The Nepal earthquake has a number of lessons for the global debates on scaling up cash both at the level of cash responses themselves and in the more transformational way envisaged by the High Level Panel through which cash can disrupt the established humanitarian system.
Humanitarian cash transfers after the 2015 Nepal earthquakes were a major and highly appropriate part of the response given the challenging logistics of delivering in-kind aid to remote mountainous areas. But the Government of Nepal and humanitarian agencies were not sufficiently prepared to respond rapidly to this disaster using humanitarian cash responses to their maximum potential. This was due to a lack of government will and capacity, appropriate national disaster institutions, financial infrastructure and effective coordination arrangements among international actors.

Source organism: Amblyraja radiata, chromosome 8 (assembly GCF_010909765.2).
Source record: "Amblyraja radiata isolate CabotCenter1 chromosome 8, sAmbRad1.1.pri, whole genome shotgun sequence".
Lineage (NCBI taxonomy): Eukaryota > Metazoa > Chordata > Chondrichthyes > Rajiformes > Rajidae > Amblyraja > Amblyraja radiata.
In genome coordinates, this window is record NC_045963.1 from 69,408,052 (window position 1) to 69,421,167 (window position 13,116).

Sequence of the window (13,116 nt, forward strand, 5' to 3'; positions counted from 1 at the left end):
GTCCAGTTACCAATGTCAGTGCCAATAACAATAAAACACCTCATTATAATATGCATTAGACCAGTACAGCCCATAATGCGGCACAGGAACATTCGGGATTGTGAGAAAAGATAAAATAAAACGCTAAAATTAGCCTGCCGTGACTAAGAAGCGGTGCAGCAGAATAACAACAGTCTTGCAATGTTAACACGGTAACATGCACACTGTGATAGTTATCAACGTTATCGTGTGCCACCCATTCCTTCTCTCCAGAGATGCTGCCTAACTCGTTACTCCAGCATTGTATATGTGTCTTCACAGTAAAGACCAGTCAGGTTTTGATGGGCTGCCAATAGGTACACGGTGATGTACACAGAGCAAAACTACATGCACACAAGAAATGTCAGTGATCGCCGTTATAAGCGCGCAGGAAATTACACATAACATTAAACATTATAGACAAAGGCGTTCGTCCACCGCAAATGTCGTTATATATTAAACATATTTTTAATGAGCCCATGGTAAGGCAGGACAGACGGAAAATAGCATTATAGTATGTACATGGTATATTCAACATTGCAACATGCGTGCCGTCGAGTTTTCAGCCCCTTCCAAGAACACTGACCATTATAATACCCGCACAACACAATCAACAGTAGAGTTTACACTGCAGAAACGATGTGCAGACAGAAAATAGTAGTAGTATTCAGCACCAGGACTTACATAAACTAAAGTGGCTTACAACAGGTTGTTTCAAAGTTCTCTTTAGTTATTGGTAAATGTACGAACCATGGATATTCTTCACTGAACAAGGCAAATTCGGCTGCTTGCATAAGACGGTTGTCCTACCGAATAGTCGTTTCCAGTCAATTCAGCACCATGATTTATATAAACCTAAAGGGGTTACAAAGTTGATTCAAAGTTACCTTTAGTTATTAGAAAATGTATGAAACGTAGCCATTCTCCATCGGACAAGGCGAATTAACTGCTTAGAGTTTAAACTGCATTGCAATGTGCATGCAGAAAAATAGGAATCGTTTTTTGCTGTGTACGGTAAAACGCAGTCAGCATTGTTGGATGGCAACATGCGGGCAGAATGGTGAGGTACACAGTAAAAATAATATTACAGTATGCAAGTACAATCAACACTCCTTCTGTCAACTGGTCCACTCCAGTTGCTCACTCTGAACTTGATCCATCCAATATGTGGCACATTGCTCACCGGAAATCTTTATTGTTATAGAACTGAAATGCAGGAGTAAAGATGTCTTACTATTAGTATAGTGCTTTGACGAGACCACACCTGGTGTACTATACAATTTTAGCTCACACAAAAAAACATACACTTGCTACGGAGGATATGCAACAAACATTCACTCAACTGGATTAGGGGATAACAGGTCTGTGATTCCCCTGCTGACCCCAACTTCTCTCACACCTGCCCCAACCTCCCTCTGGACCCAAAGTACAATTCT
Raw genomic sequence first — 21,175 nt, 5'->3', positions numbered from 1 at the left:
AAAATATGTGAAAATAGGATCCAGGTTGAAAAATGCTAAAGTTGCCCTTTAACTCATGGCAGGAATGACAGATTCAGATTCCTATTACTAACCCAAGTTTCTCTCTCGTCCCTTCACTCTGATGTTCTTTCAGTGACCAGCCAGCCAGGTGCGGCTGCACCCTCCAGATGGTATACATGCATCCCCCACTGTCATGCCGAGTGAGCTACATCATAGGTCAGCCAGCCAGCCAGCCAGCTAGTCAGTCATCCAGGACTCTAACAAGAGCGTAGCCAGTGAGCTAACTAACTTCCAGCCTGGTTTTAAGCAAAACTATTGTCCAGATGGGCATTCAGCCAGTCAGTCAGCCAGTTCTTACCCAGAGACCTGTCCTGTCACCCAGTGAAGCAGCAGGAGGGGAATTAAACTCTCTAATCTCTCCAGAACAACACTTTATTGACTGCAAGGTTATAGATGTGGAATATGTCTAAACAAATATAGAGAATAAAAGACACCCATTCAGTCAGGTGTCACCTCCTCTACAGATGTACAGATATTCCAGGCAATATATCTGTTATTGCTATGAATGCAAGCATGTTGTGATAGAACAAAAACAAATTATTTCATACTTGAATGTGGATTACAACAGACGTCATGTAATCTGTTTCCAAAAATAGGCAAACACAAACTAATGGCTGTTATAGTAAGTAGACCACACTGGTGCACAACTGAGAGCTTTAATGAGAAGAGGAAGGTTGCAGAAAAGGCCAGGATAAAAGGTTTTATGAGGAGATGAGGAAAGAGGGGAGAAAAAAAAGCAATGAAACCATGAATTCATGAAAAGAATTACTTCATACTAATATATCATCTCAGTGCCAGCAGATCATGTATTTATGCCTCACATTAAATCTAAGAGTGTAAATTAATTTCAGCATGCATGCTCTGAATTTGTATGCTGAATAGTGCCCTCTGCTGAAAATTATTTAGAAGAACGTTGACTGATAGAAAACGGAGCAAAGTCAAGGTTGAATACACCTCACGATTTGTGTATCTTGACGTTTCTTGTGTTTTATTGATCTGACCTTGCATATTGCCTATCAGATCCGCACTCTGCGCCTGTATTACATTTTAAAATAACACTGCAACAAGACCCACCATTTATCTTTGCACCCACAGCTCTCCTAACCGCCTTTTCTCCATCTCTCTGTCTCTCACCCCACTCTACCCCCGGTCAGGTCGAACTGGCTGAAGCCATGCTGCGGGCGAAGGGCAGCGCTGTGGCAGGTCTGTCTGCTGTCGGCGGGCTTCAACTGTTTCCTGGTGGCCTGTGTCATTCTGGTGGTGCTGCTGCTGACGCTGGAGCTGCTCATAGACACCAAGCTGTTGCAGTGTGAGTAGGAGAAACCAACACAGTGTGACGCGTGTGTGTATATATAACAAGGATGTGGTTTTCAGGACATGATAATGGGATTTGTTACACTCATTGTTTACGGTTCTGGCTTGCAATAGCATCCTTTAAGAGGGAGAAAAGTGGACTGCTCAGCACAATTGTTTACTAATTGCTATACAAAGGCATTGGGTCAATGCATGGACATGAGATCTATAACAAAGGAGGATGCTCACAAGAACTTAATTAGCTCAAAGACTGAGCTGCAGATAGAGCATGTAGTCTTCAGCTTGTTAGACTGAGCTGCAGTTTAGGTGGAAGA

While there has been some progress towards being able to mount better, more efficient and large scale cash responses in the future, cash preparedness still remains too low a priority in Nepal given the disasters that will continue to affect the country.
Scaling up humanitarian cash transfers in Nepal is one of a series of case studies building on the work of the High Level Panel on Humanitarian Cash Transfers. The Panel concluded that cash transfers are not used enough in humanitarian responses and not used in ways that take advantage of their transformative potential.